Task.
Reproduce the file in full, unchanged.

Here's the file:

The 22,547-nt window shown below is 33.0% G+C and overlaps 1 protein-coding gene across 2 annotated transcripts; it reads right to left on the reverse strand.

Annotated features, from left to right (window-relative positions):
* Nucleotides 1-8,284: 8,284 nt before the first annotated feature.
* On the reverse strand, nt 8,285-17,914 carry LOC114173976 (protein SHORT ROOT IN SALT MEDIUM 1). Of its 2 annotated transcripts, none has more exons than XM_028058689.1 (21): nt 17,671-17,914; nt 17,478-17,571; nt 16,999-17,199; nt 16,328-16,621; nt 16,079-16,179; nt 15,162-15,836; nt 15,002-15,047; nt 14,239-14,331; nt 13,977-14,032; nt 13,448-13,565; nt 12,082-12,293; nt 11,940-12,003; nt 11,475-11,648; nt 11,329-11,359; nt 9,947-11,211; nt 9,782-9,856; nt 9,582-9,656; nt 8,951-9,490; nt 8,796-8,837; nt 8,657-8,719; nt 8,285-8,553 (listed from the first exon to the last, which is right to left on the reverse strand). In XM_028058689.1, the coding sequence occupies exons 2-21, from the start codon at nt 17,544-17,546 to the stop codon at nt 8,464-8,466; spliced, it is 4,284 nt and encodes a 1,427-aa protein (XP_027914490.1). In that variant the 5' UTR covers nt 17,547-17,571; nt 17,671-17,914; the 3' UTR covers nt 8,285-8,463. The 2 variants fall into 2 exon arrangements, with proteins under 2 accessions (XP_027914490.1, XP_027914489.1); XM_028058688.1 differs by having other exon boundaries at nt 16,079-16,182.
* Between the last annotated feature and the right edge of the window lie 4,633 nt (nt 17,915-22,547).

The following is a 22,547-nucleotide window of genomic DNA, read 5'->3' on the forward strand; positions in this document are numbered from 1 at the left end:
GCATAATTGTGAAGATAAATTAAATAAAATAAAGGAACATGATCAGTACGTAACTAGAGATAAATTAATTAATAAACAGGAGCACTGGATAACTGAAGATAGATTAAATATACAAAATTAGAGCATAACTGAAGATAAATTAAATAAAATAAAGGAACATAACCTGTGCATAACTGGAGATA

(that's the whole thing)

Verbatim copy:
The 22,547-nt window shown below is 33.0% G+C and overlaps 1 protein-coding gene across 2 annotated transcripts; it reads right to left on the reverse strand.

Annotated features, from left to right (window-relative positions):
* Nucleotides 1-8,284: 8,284 nt before the first annotated feature.
* On the reverse strand, nt 8,285-17,914 carry LOC114173976 (protein SHORT ROOT IN SALT MEDIUM 1). Of its 2 annotated transcripts, none has more exons than XM_028058689.1 (21): nt 17,671-17,914; nt 17,478-17,571; nt 16,999-17,199; nt 16,328-16,621; nt 16,079-16,179; nt 15,162-15,836; nt 15,002-15,047; nt 14,239-14,331; nt 13,977-14,032; nt 13,448-13,565; nt 12,082-12,293; nt 11,940-12,003; nt 11,475-11,648; nt 11,329-11,359; nt 9,947-11,211; nt 9,782-9,856; nt 9,582-9,656; nt 8,951-9,490; nt 8,796-8,837; nt 8,657-8,719; nt 8,285-8,553 (listed from the first exon to the last, which is right to left on the reverse strand). In XM_028058689.1, the coding sequence occupies exons 2-21, from the start codon at nt 17,544-17,546 to the stop codon at nt 8,464-8,466; spliced, it is 4,284 nt and encodes a 1,427-aa protein (XP_027914490.1). In that variant the 5' UTR covers nt 17,547-17,571; nt 17,671-17,914; the 3' UTR covers nt 8,285-8,463. The 2 variants fall into 2 exon arrangements, with proteins under 2 accessions (XP_027914490.1, XP_027914489.1); XM_028058688.1 differs by having other exon boundaries at nt 16,079-16,182.
* Between the last annotated feature and the right edge of the window lie 4,633 nt (nt 17,915-22,547).

The following is a 22,547-nucleotide window of genomic DNA, read 5'->3' on the forward strand; positions in this document are numbered from 1 at the left end:
GCATAATTGTGAAGATAAATTAAATAAAATAAAGGAACATGATCAGTACGTAACTAGAGATAAATTAATTAATAAACAGGAGCACTGGATAACTGAAGATAGATTAAATATACAAAATTAGAGCATAACTGAAGATAAATTAAATAAAATAAAGGAACATAACCTGTGCATAACTGGAGATA